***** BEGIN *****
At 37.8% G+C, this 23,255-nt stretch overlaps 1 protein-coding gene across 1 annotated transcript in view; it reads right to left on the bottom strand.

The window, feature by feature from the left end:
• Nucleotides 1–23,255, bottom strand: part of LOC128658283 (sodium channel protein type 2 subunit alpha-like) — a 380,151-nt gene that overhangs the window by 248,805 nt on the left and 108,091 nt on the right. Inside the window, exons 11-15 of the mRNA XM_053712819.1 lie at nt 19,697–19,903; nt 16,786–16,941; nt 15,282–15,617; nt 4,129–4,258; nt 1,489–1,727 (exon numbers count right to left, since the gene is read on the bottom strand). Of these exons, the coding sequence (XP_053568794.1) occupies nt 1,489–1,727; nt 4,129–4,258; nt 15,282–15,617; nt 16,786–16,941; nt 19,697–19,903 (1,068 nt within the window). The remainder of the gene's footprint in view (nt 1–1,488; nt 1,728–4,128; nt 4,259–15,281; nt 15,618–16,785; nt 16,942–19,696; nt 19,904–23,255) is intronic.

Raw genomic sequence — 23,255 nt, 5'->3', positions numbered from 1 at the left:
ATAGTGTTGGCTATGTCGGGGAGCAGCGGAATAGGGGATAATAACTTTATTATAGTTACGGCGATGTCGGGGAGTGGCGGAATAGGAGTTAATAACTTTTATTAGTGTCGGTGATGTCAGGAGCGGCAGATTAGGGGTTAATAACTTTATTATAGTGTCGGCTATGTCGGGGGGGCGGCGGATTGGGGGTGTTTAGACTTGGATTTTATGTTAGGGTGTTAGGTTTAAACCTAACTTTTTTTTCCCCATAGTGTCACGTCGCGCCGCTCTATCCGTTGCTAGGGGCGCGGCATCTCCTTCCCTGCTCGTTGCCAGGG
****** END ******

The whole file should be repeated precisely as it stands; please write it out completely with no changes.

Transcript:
At 37.8% G+C, this 23,255-nt stretch overlaps 1 protein-coding gene across 1 annotated transcript in view; it reads right to left on the bottom strand.

The window, feature by feature from the left end:
• Nucleotides 1–23,255, bottom strand: part of LOC128658283 (sodium channel protein type 2 subunit alpha-like) — a 380,151-nt gene that overhangs the window by 248,805 nt on the left and 108,091 nt on the right. Inside the window, exons 11-15 of the mRNA XM_053712819.1 lie at nt 19,697–19,903; nt 16,786–16,941; nt 15,282–15,617; nt 4,129–4,258; nt 1,489–1,727 (exon numbers count right to left, since the gene is read on the bottom strand). Of these exons, the coding sequence (XP_053568794.1) occupies nt 1,489–1,727; nt 4,129–4,258; nt 15,282–15,617; nt 16,786–16,941; nt 19,697–19,903 (1,068 nt within the window). The remainder of the gene's footprint in view (nt 1–1,488; nt 1,728–4,128; nt 4,259–15,281; nt 15,618–16,785; nt 16,942–19,696; nt 19,904–23,255) is intronic.

Raw genomic sequence — 23,255 nt, 5'->3', positions numbered from 1 at the left:
ATAGTGTTGGCTATGTCGGGGAGCAGCGGAATAGGGGATAATAACTTTATTATAGTTACGGCGATGTCGGGGAGTGGCGGAATAGGAGTTAATAACTTTTATTAGTGTCGGTGATGTCAGGAGCGGCAGATTAGGGGTTAATAACTTTATTATAGTGTCGGCTATGTCGGGGGGGCGGCGGATTGGGGGTGTTTAGACTTGGATTTTATGTTAGGGTGTTAGGTTTAAACCTAACTTTTTTTTCCCCATAGTGTCACGTCGCGCCGCTCTATCCGTTGCTAGGGGCGCGGCATCTCCTTCCCTGCTCGTTGCCAGGG